Living near and working on a college campus, I was convinced that my bike would be stolen. No, not stolen. Disassembled piece by piece. Picked over like a carcass on the savanna. One day I’d leave work to find nothing but a broken U-Lock, a pedal, and a post-it note saying “thanks, sucker.”
I don’t even have a ~*~fancy~*~ bike, but I’ll be damned if the roving gangs of collegiate bike thieves look twice at my bike before moving on to easier prey. In that spirit, I may have gone overboard with my security measures.
It started with the crowd favorite Kryptonite Evolution U-Lock. Of course, I got the one packaged with a KryptoFlex Double Loop Cable. After experimenting a few months with putting the U-Lock around the tire and the frame (a real pain), I now loop the cable through both tires and secure the U-Lock using the top tube.
But what if someone can cut through the cable? Well, instead of just handing them my tires by leaving the factory quick release skewers on, I upgraded to skewers that require a hex key to remove. That’ll slow them down!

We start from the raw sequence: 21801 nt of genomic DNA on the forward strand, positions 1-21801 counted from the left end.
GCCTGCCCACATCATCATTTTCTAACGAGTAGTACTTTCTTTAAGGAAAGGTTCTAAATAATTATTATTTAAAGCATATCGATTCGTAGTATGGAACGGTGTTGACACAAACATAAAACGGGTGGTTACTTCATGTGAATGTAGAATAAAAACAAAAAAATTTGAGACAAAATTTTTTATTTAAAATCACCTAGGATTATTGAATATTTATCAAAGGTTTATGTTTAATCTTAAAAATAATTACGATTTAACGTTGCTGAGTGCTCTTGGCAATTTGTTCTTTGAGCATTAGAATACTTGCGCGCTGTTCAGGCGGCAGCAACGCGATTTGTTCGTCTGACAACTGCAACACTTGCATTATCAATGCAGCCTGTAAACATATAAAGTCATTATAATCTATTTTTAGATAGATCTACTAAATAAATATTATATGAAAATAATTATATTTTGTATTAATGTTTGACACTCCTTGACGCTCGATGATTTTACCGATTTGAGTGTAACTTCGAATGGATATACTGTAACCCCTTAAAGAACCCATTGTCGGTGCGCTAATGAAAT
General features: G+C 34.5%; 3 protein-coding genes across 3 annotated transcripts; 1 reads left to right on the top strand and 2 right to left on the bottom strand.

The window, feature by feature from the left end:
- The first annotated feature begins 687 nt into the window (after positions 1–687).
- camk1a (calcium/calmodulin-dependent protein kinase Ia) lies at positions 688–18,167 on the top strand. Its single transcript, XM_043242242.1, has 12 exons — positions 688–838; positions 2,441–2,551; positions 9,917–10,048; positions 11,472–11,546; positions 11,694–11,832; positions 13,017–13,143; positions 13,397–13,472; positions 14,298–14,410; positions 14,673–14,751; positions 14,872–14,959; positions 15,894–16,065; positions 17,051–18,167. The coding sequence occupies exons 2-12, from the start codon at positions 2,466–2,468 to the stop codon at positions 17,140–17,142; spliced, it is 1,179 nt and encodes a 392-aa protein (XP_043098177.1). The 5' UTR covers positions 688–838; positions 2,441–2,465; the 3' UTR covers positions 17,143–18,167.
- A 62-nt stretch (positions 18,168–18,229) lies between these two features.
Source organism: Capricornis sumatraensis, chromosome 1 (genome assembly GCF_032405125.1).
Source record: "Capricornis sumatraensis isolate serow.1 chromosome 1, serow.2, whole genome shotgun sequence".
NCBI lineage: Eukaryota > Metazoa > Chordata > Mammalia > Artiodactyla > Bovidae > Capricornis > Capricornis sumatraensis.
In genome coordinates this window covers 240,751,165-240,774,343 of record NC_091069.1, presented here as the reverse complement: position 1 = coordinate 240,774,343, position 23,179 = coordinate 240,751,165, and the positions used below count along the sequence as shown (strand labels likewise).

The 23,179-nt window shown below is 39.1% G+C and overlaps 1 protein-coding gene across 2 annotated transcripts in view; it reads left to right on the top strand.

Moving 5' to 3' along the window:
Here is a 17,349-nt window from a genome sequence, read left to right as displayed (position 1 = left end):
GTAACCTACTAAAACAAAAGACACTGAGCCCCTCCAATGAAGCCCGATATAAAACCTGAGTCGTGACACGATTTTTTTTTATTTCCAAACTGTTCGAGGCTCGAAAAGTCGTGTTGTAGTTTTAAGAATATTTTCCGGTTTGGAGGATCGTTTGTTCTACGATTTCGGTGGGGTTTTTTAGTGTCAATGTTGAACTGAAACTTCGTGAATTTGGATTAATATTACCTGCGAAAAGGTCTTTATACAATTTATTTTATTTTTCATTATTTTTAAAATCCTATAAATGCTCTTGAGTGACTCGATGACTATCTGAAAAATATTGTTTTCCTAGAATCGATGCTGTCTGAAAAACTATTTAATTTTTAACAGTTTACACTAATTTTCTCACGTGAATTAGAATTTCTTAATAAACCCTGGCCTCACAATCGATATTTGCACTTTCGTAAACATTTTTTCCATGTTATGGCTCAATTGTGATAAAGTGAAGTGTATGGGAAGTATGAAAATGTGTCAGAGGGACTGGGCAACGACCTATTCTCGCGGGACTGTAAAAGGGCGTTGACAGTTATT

I didn’t need to replace the skewer for the seat, since mine came with a hex key skewer instead of quick release. But any old IKEA-shopping delinquent could carry an allen wrench, so I got a smaller KryptoFlex cable which is permanently looped through the rails under the saddle. I secure this leash to the seat post using a small velcro strap, and the U-Lock loops through it whenever I park.
As a final security measure, I always remove my headlight and tail light before walking away. Take that, criminals!
Choosing a storage setup was less about fear, and more about practicality. I never planned to go on arduous trail adventures; I mostly planned to commute to work and occasionally buy groceries. I looked at panniers for weeks, but always returned to a preference for baskets. I first purchased a front basket, but multiple people smirked at this idea, so I returned it.